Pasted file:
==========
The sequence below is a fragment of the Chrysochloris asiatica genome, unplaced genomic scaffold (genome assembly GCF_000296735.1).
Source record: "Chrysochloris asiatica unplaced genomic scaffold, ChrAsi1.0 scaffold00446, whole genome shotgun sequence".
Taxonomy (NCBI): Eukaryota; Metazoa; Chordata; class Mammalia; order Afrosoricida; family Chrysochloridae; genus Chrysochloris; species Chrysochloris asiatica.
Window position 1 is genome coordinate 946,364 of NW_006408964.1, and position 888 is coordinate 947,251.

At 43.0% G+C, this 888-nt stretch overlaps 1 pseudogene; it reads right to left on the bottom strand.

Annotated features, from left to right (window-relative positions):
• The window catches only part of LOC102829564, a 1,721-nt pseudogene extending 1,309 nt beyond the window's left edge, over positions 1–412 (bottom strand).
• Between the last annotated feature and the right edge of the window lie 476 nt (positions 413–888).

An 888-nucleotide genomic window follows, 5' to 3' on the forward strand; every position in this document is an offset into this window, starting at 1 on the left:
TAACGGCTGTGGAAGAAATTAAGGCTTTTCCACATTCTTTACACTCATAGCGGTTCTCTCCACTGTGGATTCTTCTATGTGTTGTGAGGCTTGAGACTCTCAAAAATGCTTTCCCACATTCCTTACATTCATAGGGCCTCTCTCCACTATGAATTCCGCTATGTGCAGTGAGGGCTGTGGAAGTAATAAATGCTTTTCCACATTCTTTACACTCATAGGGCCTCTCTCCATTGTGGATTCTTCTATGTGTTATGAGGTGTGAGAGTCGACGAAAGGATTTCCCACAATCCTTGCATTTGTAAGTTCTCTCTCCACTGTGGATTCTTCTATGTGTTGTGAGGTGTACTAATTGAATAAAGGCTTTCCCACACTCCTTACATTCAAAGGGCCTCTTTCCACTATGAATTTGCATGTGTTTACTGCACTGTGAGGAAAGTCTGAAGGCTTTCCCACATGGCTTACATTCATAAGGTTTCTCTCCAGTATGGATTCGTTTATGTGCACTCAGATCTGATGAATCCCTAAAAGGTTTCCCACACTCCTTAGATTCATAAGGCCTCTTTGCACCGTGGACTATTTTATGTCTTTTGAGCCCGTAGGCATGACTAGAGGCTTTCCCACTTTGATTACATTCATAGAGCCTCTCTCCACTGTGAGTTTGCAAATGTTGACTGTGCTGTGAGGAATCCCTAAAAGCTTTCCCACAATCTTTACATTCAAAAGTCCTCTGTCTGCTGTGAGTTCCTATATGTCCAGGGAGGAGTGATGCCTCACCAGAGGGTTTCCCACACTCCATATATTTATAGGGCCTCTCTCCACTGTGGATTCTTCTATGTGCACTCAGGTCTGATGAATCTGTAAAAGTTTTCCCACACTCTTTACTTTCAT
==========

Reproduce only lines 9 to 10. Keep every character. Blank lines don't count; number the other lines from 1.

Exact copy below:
An 888-nucleotide genomic window follows, 5' to 3' on the forward strand; every position in this document is an offset into this window, starting at 1 on the left:
TAACGGCTGTGGAAGAAATTAAGGCTTTTCCACATTCTTTACACTCATAGCGGTTCTCTCCACTGTGGATTCTTCTATGTGTTGTGAGGCTTGAGACTCTCAAAAATGCTTTCCCACATTCCTTACATTCATAGGGCCTCTCTCCACTATGAATTCCGCTATGTGCAGTGAGGGCTGTGGAAGTAATAAATGCTTTTCCACATTCTTTACACTCATAGGGCCTCTCTCCATTGTGGATTCTTCTATGTGTTATGAGGTGTGAGAGTCGACGAAAGGATTTCCCACAATCCTTGCATTTGTAAGTTCTCTCTCCACTGTGGATTCTTCTATGTGTTGTGAGGTGTACTAATTGAATAAAGGCTTTCCCACACTCCTTACATTCAAAGGGCCTCTTTCCACTATGAATTTGCATGTGTTTACTGCACTGTGAGGAAAGTCTGAAGGCTTTCCCACATGGCTTACATTCATAAGGTTTCTCTCCAGTATGGATTCGTTTATGTGCACTCAGATCTGATGAATCCCTAAAAGGTTTCCCACACTCCTTAGATTCATAAGGCCTCTTTGCACCGTGGACTATTTTATGTCTTTTGAGCCCGTAGGCATGACTAGAGGCTTTCCCACTTTGATTACATTCATAGAGCCTCTCTCCACTGTGAGTTTGCAAATGTTGACTGTGCTGTGAGGAATCCCTAAAAGCTTTCCCACAATCTTTACATTCAAAAGTCCTCTGTCTGCTGTGAGTTCCTATATGTCCAGGGAGGAGTGATGCCTCACCAGAGGGTTTCCCACACTCCATATATTTATAGGGCCTCTCTCCACTGTGGATTCTTCTATGTGCACTCAGGTCTGATGAATCTGTAAAAGTTTTCCCACACTCTTTACTTTCAT